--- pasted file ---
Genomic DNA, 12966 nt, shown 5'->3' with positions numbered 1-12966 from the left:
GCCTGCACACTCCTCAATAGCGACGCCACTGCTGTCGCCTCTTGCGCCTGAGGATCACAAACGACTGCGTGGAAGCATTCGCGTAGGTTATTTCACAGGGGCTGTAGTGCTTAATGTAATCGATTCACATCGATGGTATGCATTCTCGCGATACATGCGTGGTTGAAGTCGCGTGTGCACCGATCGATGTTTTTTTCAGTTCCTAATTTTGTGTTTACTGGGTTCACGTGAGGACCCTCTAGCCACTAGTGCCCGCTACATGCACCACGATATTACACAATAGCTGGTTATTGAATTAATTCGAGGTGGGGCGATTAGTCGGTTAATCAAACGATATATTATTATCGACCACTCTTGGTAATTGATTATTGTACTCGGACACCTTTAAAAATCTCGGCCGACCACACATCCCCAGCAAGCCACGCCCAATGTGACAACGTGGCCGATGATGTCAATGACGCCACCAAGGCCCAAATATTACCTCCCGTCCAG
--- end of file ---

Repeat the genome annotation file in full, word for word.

Genomic DNA, 12966 nt, shown 5'->3' with positions numbered 1-12966 from the left:
GCCTGCACACTCCTCAATAGCGACGCCACTGCTGTCGCCTCTTGCGCCTGAGGATCACAAACGACTGCGTGGAAGCATTCGCGTAGGTTATTTCACAGGGGCTGTAGTGCTTAATGTAATCGATTCACATCGATGGTATGCATTCTCGCGATACATGCGTGGTTGAAGTCGCGTGTGCACCGATCGATGTTTTTTTCAGTTCCTAATTTTGTGTTTACTGGGTTCACGTGAGGACCCTCTAGCCACTAGTGCCCGCTACATGCACCACGATATTACACAATAGCTGGTTATTGAATTAATTCGAGGTGGGGCGATTAGTCGGTTAATCAAACGATATATTATTATCGACCACTCTTGGTAATTGATTATTGTACTCGGACACCTTTAAAAATCTCGGCCGACCACACATCCCCAGCAAGCCACGCCCAATGTGACAACGTGGCCGATGATGTCAATGACGCCACCAAGGCCCAAATATTACCTCCCGTCCAG